I’ve noticed in many of my introduction to DSLR photography workshops that many beginner level photographers start thinking about their next lens purchase before considering what I think is the second most important piece of photo gear, the first being the actual camera. Never underestimate the value of a good, pro-level tripod and ball head for optimal results in nature and landscape photography. I use both an older Bogen 3021 and a newer carbon fiber Giottos tripod for just about 90% of my work with nature and landscape photography. I also use a Kirk ball head and L-brackets as well as the Canon cable release. The Kirk head has served me well for over 10 years now.
By using a stable platform and tripod I am able to do so much more in the creative zones with my photography. I often prefer the slower shutter speeds and higher quality raw files inherent to low ISO settings when shooting in low light situations, which I often prefer for nature and landscape subjects. This is especially true this time of year – autumn – when I’m in the field shooting in the magic light hours of pre-sunrise and post-sunset. Also, multiple exposures for high dynamic range, which must match elements exactly, could not be possible in most situations when just hand-holding the camera.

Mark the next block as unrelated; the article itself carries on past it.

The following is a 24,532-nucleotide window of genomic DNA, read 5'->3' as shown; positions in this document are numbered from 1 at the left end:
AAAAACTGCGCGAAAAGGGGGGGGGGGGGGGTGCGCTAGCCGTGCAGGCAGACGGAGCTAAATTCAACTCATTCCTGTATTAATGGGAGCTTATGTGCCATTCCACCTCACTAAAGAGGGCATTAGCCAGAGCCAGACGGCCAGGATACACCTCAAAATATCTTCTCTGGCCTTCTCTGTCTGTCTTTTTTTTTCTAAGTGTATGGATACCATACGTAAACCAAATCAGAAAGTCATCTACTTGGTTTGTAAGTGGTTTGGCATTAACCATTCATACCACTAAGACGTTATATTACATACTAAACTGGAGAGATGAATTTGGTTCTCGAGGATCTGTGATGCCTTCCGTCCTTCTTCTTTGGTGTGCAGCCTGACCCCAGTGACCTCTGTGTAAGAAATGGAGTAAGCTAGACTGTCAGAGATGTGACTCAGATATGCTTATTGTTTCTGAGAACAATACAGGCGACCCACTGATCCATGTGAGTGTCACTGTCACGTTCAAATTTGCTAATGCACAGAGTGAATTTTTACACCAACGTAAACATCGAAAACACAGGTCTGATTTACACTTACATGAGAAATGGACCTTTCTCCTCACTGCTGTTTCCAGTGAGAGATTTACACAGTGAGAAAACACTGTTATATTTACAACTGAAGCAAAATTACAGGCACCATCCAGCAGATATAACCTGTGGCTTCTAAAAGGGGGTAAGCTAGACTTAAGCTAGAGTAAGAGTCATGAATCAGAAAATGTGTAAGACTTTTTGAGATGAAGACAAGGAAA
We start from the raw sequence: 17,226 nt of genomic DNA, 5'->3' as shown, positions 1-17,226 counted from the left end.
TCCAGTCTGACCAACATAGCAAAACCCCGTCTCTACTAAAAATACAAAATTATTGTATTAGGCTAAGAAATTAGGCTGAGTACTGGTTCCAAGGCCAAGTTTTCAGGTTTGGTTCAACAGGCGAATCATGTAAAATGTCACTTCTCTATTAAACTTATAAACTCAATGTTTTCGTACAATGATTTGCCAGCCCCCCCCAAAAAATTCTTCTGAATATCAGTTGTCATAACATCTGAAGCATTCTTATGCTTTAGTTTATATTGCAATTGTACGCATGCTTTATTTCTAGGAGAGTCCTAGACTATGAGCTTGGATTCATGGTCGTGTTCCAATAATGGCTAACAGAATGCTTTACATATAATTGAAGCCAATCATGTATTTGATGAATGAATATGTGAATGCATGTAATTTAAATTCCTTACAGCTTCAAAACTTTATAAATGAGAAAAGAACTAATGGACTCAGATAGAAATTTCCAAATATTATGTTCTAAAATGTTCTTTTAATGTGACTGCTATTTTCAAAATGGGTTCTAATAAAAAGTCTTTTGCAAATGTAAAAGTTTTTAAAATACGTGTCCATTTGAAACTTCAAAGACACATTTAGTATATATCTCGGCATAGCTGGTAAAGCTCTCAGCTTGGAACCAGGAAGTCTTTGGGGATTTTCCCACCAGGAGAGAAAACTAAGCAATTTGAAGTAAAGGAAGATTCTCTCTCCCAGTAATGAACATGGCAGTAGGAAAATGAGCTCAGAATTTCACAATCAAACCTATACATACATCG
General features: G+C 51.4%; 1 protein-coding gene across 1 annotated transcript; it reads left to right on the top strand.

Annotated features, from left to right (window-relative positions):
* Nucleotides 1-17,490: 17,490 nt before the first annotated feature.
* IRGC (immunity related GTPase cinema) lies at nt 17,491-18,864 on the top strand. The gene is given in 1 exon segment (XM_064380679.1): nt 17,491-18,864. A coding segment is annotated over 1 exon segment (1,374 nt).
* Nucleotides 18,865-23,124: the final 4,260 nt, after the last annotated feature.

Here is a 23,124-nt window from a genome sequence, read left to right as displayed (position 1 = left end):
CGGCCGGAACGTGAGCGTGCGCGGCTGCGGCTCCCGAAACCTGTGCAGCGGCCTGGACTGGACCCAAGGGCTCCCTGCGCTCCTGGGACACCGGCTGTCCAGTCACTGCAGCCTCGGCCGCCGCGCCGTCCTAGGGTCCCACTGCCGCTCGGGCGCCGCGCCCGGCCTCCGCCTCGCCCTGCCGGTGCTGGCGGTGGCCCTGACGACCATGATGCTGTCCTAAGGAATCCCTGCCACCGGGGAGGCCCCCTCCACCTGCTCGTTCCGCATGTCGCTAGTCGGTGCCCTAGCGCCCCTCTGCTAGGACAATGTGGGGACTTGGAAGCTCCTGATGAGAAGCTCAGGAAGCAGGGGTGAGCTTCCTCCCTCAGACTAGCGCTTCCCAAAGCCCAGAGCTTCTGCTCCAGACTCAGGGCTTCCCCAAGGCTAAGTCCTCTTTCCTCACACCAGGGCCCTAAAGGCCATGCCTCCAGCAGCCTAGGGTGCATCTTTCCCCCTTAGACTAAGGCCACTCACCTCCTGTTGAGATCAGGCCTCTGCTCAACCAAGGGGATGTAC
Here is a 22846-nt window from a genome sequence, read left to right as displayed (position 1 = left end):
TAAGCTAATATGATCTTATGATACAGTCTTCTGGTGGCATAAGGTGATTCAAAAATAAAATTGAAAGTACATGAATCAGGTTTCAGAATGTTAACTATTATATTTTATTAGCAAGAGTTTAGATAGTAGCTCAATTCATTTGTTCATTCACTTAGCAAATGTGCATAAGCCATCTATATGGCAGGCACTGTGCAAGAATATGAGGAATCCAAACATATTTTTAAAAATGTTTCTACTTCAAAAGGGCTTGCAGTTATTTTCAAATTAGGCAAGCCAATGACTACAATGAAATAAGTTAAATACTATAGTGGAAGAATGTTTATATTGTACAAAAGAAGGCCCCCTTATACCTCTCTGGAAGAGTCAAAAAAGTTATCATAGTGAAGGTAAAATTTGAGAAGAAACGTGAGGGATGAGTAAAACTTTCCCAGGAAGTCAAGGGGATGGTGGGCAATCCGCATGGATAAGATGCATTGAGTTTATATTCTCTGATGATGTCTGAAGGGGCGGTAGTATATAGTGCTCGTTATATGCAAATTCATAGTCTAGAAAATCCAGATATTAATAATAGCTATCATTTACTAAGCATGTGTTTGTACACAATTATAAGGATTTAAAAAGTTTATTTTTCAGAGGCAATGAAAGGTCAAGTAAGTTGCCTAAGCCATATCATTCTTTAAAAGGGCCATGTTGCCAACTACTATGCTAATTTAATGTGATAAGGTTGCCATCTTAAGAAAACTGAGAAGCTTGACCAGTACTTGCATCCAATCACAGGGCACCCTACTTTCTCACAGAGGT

I will be demonstrating these advantages and my field techniques in working with camera and tripod at my upcoming Day of Photography Workshop on November 6, 2010 at Cox Arboretum in Dayton, Ohio. The morning session, which is near full with over 20 registered attendees, will be in an introductory program on the basics of photography and camera settings with those new to the DSLR camera. The afternoon session, which is just half-full, will be on my step-by-step approach, from capture to digital workflow, for high dynamic range photography as well as marketing nature photographs and the business of nature photography.
Included with this post are some recent images I captured during an October outing to Hocking Hills State Park in southeastern Ohio. All of these images were taken in either early morning or early evening. Light was low, which is what I prefer, so the use of my tripod for longer exposures was essential in obtaining these pleasing results.